Get yourself a sweet Madonna, dressed in rhinestones sittin' on a pedestal of abalone shell
Goin' ninety, I ain't scary (rather than 'wary'), 'cause I've got the Virgin Mary, assurin' me that I won't go to Hell.
Get yourself a sweet Madonna, dressed in rhinestones sittin' on a pedestal of abalone shell
Goin' ninety, I ain't scary, 'cause I've got the Virgin Mary, assurin' me that I won't go to Hell.”
Cool Hand Luke is a film of a certain ravishing poignancy, and possesses a deeper sociopolitical message with a portrayal of religious transmogrification without being sententious. Late in the film, Luke asks for God to speak to him in His house, a church, as he is seemingly cornered by enemies after he has gone on the run one too many times. The answer is twofold, and differing in meaning depending on what matters most to the reader of the lesson (whether in the Bible or Cool Hand Luke). What ultimately concludes the picture, however, is the visage of Dragline telling the inmates all about the beauty of the man behind the asperity of his disposition. That was most markedly visible due to Luke's—Newman's—magnificent smile. Unlike Bogart or Brando, Newman's beaming grin was a nearly irresistible beckoning of the viewer to join in on his fun, to partake in the scrappy, roguish charm the man radiated so tremendously.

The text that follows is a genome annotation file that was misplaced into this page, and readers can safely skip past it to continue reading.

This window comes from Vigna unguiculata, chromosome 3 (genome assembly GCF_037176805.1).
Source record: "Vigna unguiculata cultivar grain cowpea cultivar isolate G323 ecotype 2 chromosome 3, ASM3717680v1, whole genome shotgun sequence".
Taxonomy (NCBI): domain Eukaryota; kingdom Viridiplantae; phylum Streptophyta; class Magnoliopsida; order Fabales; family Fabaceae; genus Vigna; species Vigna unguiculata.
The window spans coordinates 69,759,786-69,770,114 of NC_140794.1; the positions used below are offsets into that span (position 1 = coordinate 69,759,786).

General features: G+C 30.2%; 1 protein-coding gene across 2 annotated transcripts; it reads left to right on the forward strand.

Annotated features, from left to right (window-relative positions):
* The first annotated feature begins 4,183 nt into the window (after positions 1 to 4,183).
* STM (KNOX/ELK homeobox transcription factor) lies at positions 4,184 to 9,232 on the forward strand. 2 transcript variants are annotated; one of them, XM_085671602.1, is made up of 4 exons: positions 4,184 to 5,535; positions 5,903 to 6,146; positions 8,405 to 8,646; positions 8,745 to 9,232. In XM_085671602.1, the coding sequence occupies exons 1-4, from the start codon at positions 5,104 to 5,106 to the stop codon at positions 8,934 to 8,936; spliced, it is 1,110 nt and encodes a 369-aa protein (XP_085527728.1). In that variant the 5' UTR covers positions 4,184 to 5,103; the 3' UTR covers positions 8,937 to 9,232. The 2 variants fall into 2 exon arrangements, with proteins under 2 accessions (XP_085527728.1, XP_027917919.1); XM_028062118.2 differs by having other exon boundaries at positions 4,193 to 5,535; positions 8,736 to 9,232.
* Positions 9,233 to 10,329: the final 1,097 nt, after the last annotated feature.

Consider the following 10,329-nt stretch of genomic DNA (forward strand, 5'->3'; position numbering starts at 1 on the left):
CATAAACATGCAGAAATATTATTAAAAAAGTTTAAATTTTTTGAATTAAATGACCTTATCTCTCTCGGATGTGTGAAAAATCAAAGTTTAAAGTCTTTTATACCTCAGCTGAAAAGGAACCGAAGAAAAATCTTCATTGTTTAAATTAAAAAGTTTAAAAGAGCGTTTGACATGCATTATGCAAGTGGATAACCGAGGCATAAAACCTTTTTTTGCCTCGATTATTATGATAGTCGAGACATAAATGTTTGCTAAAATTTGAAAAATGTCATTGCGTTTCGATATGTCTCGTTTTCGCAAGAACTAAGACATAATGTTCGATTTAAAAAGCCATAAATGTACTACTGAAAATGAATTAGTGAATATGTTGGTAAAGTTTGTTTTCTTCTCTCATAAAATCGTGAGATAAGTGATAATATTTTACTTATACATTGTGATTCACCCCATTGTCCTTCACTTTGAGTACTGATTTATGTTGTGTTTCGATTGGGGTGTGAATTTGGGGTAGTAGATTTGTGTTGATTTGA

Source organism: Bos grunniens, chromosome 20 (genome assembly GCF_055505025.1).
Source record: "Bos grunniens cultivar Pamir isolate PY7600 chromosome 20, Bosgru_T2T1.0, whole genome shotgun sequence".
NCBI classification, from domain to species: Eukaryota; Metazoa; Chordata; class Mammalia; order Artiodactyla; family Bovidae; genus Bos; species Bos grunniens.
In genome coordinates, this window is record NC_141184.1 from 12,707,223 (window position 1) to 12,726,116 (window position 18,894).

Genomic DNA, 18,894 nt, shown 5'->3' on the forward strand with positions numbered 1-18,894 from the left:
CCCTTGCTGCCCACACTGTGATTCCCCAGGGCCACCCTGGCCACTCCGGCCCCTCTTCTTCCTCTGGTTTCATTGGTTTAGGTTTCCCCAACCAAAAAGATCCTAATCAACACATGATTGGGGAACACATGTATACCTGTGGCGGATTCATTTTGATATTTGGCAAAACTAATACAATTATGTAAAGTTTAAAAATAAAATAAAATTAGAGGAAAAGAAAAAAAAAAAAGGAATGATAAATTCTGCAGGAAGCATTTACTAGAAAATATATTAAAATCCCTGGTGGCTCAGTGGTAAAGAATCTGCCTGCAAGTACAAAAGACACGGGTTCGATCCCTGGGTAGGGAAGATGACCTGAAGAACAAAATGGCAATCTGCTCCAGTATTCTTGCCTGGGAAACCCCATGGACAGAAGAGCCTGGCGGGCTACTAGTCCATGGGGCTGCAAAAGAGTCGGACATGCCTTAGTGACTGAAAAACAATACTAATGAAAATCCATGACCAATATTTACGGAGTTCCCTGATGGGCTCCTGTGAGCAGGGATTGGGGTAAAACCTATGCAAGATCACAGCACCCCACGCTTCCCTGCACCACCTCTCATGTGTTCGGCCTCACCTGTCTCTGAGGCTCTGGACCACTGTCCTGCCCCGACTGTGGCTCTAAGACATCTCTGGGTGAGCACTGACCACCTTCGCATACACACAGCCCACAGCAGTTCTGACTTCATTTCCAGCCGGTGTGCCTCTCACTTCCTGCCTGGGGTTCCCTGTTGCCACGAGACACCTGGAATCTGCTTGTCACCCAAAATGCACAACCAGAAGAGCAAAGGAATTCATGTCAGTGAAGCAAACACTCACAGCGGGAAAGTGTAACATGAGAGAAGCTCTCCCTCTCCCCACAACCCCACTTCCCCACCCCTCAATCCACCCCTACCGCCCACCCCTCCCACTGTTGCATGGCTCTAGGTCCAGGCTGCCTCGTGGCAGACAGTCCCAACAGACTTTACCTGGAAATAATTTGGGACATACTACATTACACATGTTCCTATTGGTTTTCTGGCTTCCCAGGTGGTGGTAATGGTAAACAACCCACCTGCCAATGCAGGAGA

Describing the last time he saw Luke, Dragline notes, “He was smiling... That's right. You know, that... that Luke smile of his. He had it on his face right to the very end. Hell, if they didn't know it 'fore, they could tell right then that they weren't gonna a-beat 'im. That old Luke smile. Old Luke, he was some boy. Cool Hand Luke. Hell, he's a natural-born world-shaker.”